Indoctrinated from a child to never tell and that other people would only harm me, I never told, and I never ran away. My home life was just how the world was, and all little children owed sex to their parents. If I ran away, my father said he would punish my mother, and some other man would just do the same things to me. Once or twice, away from home, and once when I was in a hospital for a time, that happened just like he said, so I believed it all. I began to believe my father was actually some sort of protector, and I never knew that some people would have helped me, and would never have hurt me. That was fantasy to me, and it didn’t exist in my world.

I overheard a handful of conversations downstairs when I was twelve that finally made me realize my father was being paid money, a lot of it, so that these men could do what they wanted. He had sought them out, discovered their secrets, and provided a safe way for them to experience what they wanted, without fear of being caught. I knew the word for what he had turned me into, and it made me feel devastated and used, made me feel dirty. I wanted to die, but I didn’t know how.

I began to disobey and the beatings got worse. Sometimes I tried to provoke my father into killing me, but he always stopped. He was also angry because I was growing up, and I slowly understood that the men didn’t want a man, they wanted a little boy. My father found ways to work around that problem by adding a few new faces to his now organized group of “clients”, and my life did not improve. Most of that time, writing poetry was my only escape. It became the only place I could admit to myself that my life was wrong. Poetry was also the only thing that could convince me that I was human at all.

I escaped my abusive home at the age of nineteen and lived homeless for a time. I ended up doing the only thing I knew in order to eat, or to buy the drugs I’d gotten hooked on to cope with the abuse – I took money for sex. I had no sense of self, let alone any self-worth, and deep down, I was just hoping somebody would kill me. I almost committed suicide many times as a boy, teen, and young man; but something inside me didn’t want to die. I didn’t know how to live, but I knew I wanted something better, a way out. Eventually, I stopped hustling and became a dancer. When I met the beginnings of my current loving and supportive family, they talked me into stopping all of these nightlife pursuits and letting them take care of me. I had always been a rapid cycle bipolar since childhood, but living on the streets and my life of abuse had given me PTSD and a growing list of debilitating phobias. Recurring panic attacks in public introduced me to a few nights in jail here and there, and I slowly started to see that if I wanted to save my own life, I would have to let the people who loved me take me in and try to help. My new family got me more stable than I’ve ever been, got me into therapy and on medication for bipolar and anxiety, all of which help. Yet the best thing in my life is my new family, these people who love and care for me. Every day, they show me that I’m worthy of love, and work to convince me that I’m stronger than I think I am. They also put up with my reclusive nature and the rules I’ve created for myself so that I can feel safe, limiting how much I interact with the world and others.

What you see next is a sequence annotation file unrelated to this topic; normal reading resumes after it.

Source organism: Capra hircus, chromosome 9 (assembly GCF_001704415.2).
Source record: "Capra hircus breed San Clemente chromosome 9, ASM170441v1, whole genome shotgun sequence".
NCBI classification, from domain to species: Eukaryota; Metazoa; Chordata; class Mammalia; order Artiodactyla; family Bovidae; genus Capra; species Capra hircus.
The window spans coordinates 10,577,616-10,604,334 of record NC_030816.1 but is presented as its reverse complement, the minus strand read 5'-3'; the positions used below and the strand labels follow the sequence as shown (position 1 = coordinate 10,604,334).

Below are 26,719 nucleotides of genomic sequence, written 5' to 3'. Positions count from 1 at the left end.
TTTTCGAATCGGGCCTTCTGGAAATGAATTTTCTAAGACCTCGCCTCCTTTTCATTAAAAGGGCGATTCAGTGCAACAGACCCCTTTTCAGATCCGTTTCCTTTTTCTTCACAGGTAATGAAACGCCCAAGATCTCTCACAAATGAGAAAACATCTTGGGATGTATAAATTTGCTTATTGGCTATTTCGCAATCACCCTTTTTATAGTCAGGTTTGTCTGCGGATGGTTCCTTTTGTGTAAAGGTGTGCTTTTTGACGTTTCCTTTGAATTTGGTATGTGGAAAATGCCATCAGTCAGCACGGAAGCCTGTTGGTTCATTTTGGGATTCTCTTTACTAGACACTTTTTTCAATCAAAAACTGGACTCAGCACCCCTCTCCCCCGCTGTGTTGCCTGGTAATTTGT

My home situation is not a typical one. The abuse left me very mixed up regarding orientation, and I identify now as a bisexual, though I never had the simple ability to discover for myself what I am. I have adopted a gay couple as my new parents, because they saved my life. I have a boyfriend I’ve loved since high school and a girlfriend who was a single mother when we met years ago. She and I have four children. My children have never known abuse of any kind, except that they are aware on a level they can handle that their father was abused. Because of my medical and mental issues, they have to be aware of some things, but we don’t tell them details. The Penn State child sexual abuse case broke, and my oldest, at nine, asked me if that was like what happened to me. I told her it was similar, and that those boys would need a lot of help to heal. We also assure our children that they can tell us anything, and if anybody ever makes them uncomfortable, they are to tell us right away and we’ll stop it.